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This should not be the expectation.

For some, it may be easier to move forward and excel upon feeling less. However, what does that mean for our self-image?Self-image is how you perceive yourself. It is a number of self-impressions that have built up over time. When we look at ourselves, do we see our jobs? Are all of our self-impressions coming from the workplace (Ackerman, MA Psy, 2021)? If these impressions are good, self-esteem can be preserved, but what if they’re not always good? 

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At any rate, it’s important to find out what you like, what you enjoy in life, and what you’re truly passionate about outside of work. Yes, it’s okay for these things to overlap, but for example, you should be able to feel beautiful or feel handsome, and worthy even if you didn’t get as much done as you’d hoped today. At the end of the day, we’re human. We need things like meditation, snacks, skincare routine, satisfying food, and precious moments that are not about output. 

Remember to prioritize sleep and the ability to let things go. Take just a few minutes to ground yourself and have experiences unrelated to productivity - ones that make you happy. If you’re on vacation - go on vacation! If you’re out of office - be out of office! Don’t just go on vacation for the sake of being able to say you went on vacation. For the moment, let go. Focus on producing happiness, new memories, and bringing forth your authentic, beautiful self.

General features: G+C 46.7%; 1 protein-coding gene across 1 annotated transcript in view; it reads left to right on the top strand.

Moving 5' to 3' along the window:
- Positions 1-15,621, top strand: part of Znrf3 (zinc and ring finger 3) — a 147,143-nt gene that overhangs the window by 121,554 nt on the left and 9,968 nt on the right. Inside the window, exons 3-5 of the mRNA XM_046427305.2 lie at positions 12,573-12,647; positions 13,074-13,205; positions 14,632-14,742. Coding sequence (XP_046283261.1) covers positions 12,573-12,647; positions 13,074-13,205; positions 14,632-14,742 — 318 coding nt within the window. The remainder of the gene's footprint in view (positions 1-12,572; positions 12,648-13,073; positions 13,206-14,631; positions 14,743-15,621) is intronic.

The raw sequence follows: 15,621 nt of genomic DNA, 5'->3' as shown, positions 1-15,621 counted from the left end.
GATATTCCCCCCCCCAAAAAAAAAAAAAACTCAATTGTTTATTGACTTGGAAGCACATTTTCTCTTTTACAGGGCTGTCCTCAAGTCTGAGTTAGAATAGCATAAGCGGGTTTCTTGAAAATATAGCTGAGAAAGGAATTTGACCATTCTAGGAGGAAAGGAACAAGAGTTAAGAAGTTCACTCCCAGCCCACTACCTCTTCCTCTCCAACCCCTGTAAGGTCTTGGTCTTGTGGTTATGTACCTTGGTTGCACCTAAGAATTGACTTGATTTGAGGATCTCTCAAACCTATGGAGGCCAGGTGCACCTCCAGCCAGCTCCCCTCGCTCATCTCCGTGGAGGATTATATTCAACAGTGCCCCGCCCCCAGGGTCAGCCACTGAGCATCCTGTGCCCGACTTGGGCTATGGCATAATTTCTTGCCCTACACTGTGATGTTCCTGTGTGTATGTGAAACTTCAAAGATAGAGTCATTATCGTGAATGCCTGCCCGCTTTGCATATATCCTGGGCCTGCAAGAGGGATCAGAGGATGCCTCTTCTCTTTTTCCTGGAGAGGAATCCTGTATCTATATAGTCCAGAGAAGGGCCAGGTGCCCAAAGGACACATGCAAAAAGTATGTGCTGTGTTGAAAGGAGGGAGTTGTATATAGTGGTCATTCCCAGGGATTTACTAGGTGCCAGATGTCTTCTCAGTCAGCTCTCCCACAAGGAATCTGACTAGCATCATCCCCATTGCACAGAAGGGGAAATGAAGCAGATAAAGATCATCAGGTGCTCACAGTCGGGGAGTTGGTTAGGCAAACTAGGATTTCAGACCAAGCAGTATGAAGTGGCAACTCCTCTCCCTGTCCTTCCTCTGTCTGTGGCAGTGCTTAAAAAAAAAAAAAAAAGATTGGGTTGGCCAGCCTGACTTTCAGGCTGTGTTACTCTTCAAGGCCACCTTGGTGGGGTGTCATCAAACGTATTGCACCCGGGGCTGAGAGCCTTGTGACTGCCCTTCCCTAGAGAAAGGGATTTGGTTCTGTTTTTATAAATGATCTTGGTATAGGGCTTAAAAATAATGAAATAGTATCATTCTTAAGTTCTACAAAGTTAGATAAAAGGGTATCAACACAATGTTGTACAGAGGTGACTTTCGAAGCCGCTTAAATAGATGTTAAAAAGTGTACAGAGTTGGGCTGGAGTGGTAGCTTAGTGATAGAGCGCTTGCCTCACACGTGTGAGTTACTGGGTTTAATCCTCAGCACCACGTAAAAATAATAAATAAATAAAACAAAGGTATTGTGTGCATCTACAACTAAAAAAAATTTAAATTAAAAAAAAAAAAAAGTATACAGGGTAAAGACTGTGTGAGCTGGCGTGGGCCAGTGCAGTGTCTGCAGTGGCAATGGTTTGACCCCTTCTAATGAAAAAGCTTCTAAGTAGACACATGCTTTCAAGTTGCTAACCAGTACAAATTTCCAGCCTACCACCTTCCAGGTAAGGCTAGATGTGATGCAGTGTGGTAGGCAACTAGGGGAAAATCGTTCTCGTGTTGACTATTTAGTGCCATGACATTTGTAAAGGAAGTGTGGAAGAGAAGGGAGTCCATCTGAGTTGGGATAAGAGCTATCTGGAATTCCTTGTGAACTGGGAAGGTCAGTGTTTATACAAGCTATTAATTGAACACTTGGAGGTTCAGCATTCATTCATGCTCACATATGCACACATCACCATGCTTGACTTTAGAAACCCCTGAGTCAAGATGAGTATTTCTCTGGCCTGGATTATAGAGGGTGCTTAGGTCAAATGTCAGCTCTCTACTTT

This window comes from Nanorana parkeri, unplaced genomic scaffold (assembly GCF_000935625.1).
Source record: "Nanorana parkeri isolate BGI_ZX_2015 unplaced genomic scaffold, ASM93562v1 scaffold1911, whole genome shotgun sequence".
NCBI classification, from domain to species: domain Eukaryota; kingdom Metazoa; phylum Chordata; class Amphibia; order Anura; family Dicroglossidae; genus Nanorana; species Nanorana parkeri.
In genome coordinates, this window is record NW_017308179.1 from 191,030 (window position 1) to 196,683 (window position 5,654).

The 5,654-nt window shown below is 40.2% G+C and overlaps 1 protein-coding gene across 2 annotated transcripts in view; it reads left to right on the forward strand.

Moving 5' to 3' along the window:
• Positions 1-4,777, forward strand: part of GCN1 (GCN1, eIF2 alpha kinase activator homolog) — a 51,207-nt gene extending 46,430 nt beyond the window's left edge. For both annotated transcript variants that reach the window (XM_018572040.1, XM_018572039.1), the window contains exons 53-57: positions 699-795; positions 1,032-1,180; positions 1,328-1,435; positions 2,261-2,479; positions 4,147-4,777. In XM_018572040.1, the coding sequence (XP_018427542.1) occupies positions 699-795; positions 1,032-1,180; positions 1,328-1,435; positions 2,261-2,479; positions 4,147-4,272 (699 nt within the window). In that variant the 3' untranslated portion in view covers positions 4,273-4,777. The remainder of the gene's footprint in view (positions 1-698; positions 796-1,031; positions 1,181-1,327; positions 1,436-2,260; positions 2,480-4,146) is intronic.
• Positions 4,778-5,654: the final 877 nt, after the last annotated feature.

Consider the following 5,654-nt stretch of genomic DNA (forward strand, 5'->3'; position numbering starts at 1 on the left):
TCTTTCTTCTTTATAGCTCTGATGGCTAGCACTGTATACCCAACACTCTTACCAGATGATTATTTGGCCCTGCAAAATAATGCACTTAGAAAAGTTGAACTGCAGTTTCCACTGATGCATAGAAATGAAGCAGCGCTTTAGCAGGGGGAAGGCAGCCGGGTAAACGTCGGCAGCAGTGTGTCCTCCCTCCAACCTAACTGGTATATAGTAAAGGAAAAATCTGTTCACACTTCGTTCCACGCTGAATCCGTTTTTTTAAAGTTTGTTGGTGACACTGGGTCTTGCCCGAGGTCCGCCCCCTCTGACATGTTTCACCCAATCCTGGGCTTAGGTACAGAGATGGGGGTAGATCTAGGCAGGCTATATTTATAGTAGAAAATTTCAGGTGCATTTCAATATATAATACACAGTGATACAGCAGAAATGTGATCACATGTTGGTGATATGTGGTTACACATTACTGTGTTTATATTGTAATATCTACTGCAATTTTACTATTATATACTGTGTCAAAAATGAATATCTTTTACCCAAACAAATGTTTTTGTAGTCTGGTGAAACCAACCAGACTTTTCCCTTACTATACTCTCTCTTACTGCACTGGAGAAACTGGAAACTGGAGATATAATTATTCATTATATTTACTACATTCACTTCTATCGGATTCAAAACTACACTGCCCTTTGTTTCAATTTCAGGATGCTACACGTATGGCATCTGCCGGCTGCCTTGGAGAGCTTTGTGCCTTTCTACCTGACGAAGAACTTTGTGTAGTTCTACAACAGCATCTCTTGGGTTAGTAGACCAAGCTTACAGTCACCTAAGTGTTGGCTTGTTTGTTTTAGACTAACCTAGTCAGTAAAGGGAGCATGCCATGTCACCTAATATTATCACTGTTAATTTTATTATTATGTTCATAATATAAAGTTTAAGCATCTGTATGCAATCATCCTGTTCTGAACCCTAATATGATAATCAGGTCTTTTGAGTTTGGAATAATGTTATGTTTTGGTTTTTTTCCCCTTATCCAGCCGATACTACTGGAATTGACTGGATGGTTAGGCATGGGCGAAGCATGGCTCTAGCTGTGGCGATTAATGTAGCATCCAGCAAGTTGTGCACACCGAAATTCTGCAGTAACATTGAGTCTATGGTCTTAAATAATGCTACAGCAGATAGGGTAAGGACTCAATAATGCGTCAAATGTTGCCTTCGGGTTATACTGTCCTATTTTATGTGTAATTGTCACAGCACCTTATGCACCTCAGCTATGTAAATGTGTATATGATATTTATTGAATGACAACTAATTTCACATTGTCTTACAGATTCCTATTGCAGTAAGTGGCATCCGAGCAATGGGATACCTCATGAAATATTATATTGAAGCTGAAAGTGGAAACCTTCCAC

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APA Dictionary of Pyschology. 2022.

Ackerman, Courtney M.A. “What is Self-image and How do We Improve it?” Positive Psychology. June 2021. 

D. Degroot; Odgden, Ruth. “What Day is It? Here’s Why We May Lose Our Sense of Time during the Pandemic.” Our Community Now. April 2020.

Marks, Tracey MD. “Burnout Vs. Depression. How to Tell the Difference.” 2019

Simeon, Daphne; Kozin, David Stephen ; Segal, Karina: Lurch, Brena; Dujour, Roxanne; Giesbrecht, Timo. “Deconstructing Depersonalization: Further Evidence for Symptom Clusters. Department of Pyschiatry, Mount Sinai. Science Direct. 2008.